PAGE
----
April 22, 2018
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Gardeners mark 16 community projects at supper

By Reeser Manley

Last week, Master Gardener Volunteers in Hancock County gathered at the University of Maine Cooperative Extension office in Ellsworth. They arrived with steaming pots of baked beans, salads of every ilk, and trays of sweets, enough food to feed a group twice as large. The conference room was elbow-to-elbow, 50 fellow gardeners renewing old friendships and talking shop, sharing the pride and joy that comes from doing good work in the community.

Marjorie Peronto, coordinator for the Hancock County Master Gardener Volunteer Program, started the evening by giving each master gardener a yellow bandana listing the 16 community projects tackled by the group in 2009. As a teacher in the master gardener program, I received my own bandana and, like everyone else, wore it with pride as we walked through the line of serving dishes, filling our plates.

I have visited most of the projects created by these gardeners and understand the tremendous impact each is having in its community. Master Gardener Volunteers are helping those in need, promoting ecologically-friendly gardening, restoring the history of gardening, and supporting the mission of the UMaine Extension.

After dinner, we spent the rest of the evening reviewing accomplishments of the past year.

Garden projects that help those in need:

Master gardeners are feeding the hungry. Garden plots at the Woodlawn Community Garden in Ellsworth grew 150 pounds of vegetables for local food pantries in 2009 as part of the Plant-a-Row for the Hungry program coordinated statewide by Cooperative Extension. The garden also served as an outdoor classroom for the community as master gardeners taught workshops in composting, square-foot gardening, drip irrigation and edible flowers.

Demonstration gardens at the Extension office also did double-duty in 2009, providing fresh produce for local food pantries and a series of workshops on rain gardens, backyard composting, raised-bed gardening and landscaping with native plants.

Master gardeners working at Hospice of Hancock County in Ellsworth moved closer to their goal of creating a healing and meditative garden space for those coping with terminal illness, their families and their caretakers. And raised bed gardens at the Island Nursing Home in Deer Isle and at Gardner Commons in Bucksport provide spaces where elderly residents now enjoy gardening and visiting with their families.

Garden projects that foster ecologically friendly landscaping:

Master Gardener Volunteers care about the natural world. One group transformed the Extension office landscape into a native plant garden and outdoor classroom where gardeners can learn which native species do well in the area. And at Birdsacre Wildlife Sanctuary, also in Ellsworth, another group maintained their educational boardwalk through five different natural plant communities.

Volunteers at Rhoades Park Butterfly Garden in Southwest Harbor continued to provide local schools and gardeners with educational experiences in a beautiful garden setting. Master gardeners hold public educational sessions there every Thursday.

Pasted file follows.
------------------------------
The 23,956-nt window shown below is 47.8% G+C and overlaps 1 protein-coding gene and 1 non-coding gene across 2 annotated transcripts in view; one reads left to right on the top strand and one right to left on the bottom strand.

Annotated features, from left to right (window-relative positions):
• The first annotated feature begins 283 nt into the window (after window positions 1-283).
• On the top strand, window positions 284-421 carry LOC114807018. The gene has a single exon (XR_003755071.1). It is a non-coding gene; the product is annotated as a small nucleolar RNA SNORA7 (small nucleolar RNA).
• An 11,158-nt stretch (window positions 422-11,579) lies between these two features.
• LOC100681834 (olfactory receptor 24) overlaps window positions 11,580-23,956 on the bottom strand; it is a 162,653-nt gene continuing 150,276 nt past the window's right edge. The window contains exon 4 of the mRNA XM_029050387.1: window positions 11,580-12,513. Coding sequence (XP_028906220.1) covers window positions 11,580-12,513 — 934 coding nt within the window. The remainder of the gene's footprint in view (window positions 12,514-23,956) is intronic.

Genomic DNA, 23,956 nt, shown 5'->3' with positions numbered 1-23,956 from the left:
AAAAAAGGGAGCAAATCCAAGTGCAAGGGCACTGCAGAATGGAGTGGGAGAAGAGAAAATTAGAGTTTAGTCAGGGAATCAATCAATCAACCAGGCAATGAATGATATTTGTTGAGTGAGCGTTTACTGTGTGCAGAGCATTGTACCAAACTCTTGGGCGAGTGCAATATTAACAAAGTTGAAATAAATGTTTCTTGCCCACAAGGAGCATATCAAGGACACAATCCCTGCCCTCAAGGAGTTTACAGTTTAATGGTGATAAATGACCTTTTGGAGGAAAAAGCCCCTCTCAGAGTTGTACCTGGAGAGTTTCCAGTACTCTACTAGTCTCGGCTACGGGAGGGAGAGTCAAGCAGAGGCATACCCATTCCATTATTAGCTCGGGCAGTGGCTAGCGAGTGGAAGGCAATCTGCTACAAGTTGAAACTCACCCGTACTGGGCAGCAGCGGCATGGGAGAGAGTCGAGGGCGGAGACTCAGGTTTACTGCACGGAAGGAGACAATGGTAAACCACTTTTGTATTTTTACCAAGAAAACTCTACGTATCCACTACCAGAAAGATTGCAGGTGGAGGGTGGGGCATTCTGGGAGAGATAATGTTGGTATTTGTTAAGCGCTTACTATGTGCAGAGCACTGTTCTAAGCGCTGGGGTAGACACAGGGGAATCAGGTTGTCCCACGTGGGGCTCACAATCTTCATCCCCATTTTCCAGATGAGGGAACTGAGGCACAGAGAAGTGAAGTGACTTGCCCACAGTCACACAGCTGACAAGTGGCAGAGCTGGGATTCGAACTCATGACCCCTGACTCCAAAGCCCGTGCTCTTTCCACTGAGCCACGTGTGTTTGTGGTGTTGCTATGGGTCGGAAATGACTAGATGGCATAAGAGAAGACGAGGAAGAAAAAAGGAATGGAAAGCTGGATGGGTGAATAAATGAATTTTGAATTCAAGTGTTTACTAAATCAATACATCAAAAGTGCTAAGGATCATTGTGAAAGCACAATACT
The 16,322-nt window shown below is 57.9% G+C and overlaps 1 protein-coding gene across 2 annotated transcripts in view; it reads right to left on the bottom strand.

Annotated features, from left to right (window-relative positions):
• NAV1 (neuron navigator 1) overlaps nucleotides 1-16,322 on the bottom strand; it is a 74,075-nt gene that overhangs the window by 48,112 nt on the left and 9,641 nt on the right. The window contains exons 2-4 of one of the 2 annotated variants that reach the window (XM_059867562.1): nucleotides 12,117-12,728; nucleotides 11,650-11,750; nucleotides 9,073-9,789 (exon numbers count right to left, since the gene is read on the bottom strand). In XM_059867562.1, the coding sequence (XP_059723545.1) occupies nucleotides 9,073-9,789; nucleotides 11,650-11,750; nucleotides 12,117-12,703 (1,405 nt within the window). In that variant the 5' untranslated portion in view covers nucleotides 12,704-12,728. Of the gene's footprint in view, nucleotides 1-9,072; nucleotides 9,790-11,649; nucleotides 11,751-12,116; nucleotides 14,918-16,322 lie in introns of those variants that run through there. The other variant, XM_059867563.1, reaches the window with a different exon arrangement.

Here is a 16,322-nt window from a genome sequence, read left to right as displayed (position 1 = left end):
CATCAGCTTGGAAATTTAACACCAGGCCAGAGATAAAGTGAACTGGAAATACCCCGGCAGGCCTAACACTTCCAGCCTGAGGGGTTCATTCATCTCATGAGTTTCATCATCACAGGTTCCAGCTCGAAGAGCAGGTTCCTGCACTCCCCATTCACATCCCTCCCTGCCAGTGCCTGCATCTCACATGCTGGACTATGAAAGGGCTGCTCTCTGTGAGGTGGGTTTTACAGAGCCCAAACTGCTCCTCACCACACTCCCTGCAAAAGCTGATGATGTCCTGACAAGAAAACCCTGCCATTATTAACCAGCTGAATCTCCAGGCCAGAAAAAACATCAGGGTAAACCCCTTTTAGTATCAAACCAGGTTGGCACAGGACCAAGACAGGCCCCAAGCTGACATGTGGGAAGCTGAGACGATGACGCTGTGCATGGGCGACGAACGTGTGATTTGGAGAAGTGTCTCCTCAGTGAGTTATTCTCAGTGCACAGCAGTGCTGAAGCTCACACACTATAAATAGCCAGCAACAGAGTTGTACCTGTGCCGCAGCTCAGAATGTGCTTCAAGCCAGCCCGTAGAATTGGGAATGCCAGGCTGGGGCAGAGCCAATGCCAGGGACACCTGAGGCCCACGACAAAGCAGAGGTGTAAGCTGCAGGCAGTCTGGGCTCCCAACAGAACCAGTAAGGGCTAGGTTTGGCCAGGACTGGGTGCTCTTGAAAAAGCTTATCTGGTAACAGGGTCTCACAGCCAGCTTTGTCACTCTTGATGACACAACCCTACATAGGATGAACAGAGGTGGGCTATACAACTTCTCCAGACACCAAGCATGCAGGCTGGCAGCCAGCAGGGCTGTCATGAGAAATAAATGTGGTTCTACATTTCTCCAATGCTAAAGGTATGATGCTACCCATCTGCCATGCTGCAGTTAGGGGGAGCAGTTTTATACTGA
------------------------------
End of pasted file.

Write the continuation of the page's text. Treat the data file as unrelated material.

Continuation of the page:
Master gardeners removed invasive plant species from the Buck Memorial Library landscape in Bucksport and are creating a native plant landscape for town residents and visitors.

And at Wild Gardens of Acadia, master gardeners labored to identify each species growing in the native fern garden so that they can plant additional species currently missing in the collection.

Garden projects restoring the history of gardening in Maine:

Five ongoing master gardener projects are devoted to restoring the horticultural history of Hancock County. In Salisbury Cove, master gardeners are restoring Beatrix Farrand’s terrace gardens at Garland Farm using the same plants that were originally growing in this historical garden. Other master gardeners have recreated period gardens at the old burial ground and at Birdsacre in Ellsworth and at Historical Societies in Stonington and Cranberry Island.

Garden projects supporting the Extension Horticulture mission:

Master gardeners staffed the Extension office garden hot-line, answering 157 requests for information, while others tested new methods for growing cut flowers and building raised beds.

In May, master gardeners held their perennial plant sale and open house at the Extension office in Ellsworth, an annual event for local gardeners. Proceeds from the plant sale provide scholarships for master gardener trainees and funds to support both volunteer projects and educational programs.

And to ensure the future of the Master Gardener Volunteer program, a Hancock County master gardener initiated a statewide Master Gardener Development Board with the goal of establishing an endowment fund.

Similar Master Gardener Volunteer programs exist throughout the state, feeding the hungry, nurturing biodiversity, keeping history alive, ensuring their own future. They give all Maine citizens good cause to join them in celebration of their accomplishments.

Send queries to Gardening Questions, P.O. Box 418, Ellsworth 04605, or to rmanley@shead.org. Include name, address and telephone number.

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